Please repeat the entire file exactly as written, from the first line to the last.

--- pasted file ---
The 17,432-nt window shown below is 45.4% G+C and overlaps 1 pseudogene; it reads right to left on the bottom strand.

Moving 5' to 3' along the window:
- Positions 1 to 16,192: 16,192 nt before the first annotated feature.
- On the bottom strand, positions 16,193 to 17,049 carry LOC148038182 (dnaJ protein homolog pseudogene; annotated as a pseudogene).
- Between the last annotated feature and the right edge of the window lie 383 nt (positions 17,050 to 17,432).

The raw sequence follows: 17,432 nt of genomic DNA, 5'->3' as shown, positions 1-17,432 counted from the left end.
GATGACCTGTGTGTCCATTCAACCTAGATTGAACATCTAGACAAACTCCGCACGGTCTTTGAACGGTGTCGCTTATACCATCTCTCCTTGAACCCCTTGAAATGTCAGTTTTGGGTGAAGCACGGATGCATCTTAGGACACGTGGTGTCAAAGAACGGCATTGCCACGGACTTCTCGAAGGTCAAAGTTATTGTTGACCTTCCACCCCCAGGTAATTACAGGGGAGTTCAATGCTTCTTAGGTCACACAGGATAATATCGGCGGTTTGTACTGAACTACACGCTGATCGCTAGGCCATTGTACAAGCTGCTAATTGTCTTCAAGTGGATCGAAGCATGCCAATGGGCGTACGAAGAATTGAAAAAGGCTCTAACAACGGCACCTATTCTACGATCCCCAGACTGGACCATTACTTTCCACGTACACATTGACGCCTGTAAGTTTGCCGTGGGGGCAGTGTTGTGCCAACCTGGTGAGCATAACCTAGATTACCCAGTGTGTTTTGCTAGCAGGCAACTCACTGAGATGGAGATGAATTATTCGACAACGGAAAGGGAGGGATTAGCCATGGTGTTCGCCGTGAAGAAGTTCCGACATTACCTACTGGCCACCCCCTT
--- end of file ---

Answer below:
The 17,432-nt window shown below is 45.4% G+C and overlaps 1 pseudogene; it reads right to left on the bottom strand.

Moving 5' to 3' along the window:
- Positions 1 to 16,192: 16,192 nt before the first annotated feature.
- On the bottom strand, positions 16,193 to 17,049 carry LOC148038182 (dnaJ protein homolog pseudogene; annotated as a pseudogene).
- Between the last annotated feature and the right edge of the window lie 383 nt (positions 17,050 to 17,432).

The raw sequence follows: 17,432 nt of genomic DNA, 5'->3' as shown, positions 1-17,432 counted from the left end.
GATGACCTGTGTGTCCATTCAACCTAGATTGAACATCTAGACAAACTCCGCACGGTCTTTGAACGGTGTCGCTTATACCATCTCTCCTTGAACCCCTTGAAATGTCAGTTTTGGGTGAAGCACGGATGCATCTTAGGACACGTGGTGTCAAAGAACGGCATTGCCACGGACTTCTCGAAGGTCAAAGTTATTGTTGACCTTCCACCCCCAGGTAATTACAGGGGAGTTCAATGCTTCTTAGGTCACACAGGATAATATCGGCGGTTTGTACTGAACTACACGCTGATCGCTAGGCCATTGTACAAGCTGCTAATTGTCTTCAAGTGGATCGAAGCATGCCAATGGGCGTACGAAGAATTGAAAAAGGCTCTAACAACGGCACCTATTCTACGATCCCCAGACTGGACCATTACTTTCCACGTACACATTGACGCCTGTAAGTTTGCCGTGGGGGCAGTGTTGTGCCAACCTGGTGAGCATAACCTAGATTACCCAGTGTGTTTTGCTAGCAGGCAACTCACTGAGATGGAGATGAATTATTCGACAACGGAAAGGGAGGGATTAGCCATGGTGTTCGCCGTGAAGAAGTTCCGACATTACCTACTGGCCACCCCCTT